When my 99-year-old grandmother was just 14, she moved to New York City to find work and help support her family. Nanny, as she has now come to be called by all, got a job as a tungsten coiler for light bulbs at a large company, and she was able to make enough money to send some back home to her family in rural Pennsylvania. That was the beginning of what would end up being a 53-year career at that same company.
Nanny (Sophie), 1942
Over the course of her career, my grandmother worked her way up from tungsten coiler to line manager, becoming one of the first female leaders at the company. That was more than thirty years ago. Unfortunately, Nanny’s story is still unique. In the energy sector, as with many others, women continue to be underrepresented in leadership positions.
A recent Ernst & Young survey found that women made up only 5 percent of board executives across the global power and utilities sector in 2015. And only 13 percent of utility senior management teams had female representation. This, despite the fact that the top 20 most diverse utilities significantly outperformed the lower 20 on a return on investment basis.
Clearly there’s a lesson here.
The findings in the Ernst & Young report were consistent with what we have seen in the Caribbean. Since the Clinton Climate Initiative (CCI) launched our Islands Energy Program to help island nations reduce their energy costs and transition to renewable energy, our team has found that women are an integral part of energy planning and project execution, but they have held disproportionately fewer leadership positions; and that, overall, women’s positions in their organizations too often have failed to reflect the impact of their input.
The absence of women at the top is unjust – as most women are the heads of their households and will bear the brunt of high energy costs. It’s also a loss of talent, ideas, and innovation where they’re needed the most. This should concern not just the women involved, but shareholders as well.
Recognizing that more is needed to be done across islands to promote women in leadership in the energy sector, CCI collaborated with the Clinton Foundation’s No Ceilings initiative and our partners on the ground in the Caribbean to gather more information about the status of women in the power and utilities sector.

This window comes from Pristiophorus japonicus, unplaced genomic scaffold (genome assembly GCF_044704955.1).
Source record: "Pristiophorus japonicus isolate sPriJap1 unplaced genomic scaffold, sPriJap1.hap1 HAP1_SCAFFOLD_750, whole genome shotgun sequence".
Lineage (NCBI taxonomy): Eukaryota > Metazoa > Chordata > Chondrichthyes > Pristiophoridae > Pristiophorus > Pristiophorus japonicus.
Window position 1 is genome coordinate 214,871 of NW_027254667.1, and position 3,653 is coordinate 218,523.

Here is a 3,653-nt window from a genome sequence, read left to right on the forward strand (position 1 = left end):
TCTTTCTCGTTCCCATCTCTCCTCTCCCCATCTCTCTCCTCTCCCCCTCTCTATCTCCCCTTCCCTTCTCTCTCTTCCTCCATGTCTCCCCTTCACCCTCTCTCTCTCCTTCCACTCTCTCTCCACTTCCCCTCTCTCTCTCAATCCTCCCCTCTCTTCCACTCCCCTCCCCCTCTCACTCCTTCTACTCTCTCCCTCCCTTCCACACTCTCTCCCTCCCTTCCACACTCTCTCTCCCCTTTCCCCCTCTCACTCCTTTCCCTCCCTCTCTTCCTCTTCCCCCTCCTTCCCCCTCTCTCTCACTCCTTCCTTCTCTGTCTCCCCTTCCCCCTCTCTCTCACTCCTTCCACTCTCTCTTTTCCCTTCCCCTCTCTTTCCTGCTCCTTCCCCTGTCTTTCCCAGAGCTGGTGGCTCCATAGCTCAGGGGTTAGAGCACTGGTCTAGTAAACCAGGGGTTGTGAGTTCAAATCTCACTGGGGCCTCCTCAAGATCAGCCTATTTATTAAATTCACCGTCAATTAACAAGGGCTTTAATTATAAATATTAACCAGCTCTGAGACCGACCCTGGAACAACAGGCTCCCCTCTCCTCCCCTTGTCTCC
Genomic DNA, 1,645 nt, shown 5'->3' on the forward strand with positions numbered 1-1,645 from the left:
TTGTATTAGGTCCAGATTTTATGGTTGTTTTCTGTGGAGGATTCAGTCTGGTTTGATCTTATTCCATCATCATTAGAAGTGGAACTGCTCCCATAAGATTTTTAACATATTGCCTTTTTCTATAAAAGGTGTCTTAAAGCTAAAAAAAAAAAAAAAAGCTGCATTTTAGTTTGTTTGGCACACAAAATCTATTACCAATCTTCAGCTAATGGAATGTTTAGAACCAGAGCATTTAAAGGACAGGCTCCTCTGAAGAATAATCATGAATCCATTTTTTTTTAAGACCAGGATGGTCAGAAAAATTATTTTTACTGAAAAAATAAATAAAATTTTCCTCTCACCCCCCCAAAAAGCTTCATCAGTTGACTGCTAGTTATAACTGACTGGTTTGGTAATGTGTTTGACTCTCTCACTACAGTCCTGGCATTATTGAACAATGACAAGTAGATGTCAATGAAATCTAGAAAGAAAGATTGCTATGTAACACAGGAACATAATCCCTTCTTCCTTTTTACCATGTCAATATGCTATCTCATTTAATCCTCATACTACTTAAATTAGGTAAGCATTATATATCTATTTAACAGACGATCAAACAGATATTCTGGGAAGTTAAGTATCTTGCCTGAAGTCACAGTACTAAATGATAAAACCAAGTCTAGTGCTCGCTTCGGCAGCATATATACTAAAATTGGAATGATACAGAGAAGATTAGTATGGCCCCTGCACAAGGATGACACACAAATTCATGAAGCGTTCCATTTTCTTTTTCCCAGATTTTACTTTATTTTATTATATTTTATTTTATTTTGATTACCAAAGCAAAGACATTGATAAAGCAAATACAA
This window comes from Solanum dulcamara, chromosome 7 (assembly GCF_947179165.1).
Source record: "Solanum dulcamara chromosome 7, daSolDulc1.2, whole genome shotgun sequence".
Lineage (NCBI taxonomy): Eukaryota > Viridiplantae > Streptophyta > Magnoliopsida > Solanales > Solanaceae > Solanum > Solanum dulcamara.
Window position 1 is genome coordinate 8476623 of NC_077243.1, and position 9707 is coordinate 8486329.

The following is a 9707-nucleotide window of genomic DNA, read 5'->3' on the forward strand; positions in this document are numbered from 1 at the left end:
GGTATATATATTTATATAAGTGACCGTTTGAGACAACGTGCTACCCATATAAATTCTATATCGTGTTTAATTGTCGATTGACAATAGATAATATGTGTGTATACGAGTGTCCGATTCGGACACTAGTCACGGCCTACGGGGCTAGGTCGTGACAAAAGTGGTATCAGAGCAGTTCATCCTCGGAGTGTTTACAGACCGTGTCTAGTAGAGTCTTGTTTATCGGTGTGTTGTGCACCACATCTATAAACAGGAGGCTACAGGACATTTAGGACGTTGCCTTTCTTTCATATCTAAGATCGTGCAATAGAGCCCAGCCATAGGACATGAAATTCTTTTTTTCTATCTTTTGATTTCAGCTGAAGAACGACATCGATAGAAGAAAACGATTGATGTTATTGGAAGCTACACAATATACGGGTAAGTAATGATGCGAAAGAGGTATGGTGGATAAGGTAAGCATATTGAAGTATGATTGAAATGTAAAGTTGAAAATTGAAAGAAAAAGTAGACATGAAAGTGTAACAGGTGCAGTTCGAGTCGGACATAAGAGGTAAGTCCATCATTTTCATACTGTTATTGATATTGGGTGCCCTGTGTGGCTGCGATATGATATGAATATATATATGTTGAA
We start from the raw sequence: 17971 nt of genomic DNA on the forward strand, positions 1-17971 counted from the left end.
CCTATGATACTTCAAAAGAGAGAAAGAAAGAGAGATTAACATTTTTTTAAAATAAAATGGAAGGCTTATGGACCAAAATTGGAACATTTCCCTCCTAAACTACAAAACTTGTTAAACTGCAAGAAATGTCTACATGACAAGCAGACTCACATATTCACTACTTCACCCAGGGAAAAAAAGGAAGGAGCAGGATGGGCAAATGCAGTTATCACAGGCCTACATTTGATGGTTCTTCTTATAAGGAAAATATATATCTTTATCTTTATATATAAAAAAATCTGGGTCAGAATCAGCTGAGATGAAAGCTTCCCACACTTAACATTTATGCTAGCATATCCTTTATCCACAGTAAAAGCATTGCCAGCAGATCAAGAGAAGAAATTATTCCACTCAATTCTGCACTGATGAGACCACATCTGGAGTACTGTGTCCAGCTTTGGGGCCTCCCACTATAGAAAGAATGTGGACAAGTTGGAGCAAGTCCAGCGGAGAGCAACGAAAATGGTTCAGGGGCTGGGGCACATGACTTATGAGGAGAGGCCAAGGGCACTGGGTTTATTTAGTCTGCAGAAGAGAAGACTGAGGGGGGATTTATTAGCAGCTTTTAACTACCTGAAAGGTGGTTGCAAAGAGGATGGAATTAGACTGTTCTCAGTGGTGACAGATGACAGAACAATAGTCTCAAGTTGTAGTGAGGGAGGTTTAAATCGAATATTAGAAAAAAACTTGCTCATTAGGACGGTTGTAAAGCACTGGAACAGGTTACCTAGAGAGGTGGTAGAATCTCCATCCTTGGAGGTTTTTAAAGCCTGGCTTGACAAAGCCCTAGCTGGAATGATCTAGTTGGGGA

This data collection led CCI to conclude that if we could start bringing women across the island energy industry together to learn from one another, share successes and challenges, and harness collective knowledge and capacity, then we could begin to move the needle on the gender makeup of organizations and reap the benefits of a more diverse and gender-balanced workforce.
The need and desire for a network like this was confirmed when CCI Chief Executive Officer Dymphna van der Lans received an overwhelming round of applause at the Aruba Learning Event in October after acknowledging the need for more island women in positions of leadership in the energy sector. In that moment, Dymphna invited women participants of the Aruba Learning Event to a breakfast the next morning to discuss this issue. The attendance rate of those invited was 100 percent.
Women in Island Energy Network Convening in Aruba, October 2015
As a result of interest and supporting data, CCI created the Women in Island Energy Leadership Network, launched with Chelsea Clinton in February. It is the first network of its kind to address the specific needs of women working in island energy sectors. Our team aims to launch applications for the mentoring component of our Women in Island Energy Leadership Network later this spring and host our first convening this autumn.
The goal of the program is to provide structured skills training, mentoring, and online webinars that will equip women with the skills and information they need to overcome barriers and move into positions of leadership.
The island women we work with motivate me every day to continue accelerating this network. And, personally, I’m inspired by Nanny and I want to make sure that her legacy in rising to a position of leadership from a tungsten coiler to manager is amplified across my work and the Foundation’s work for generations to come. It’s time that we have more stories like hers in the world.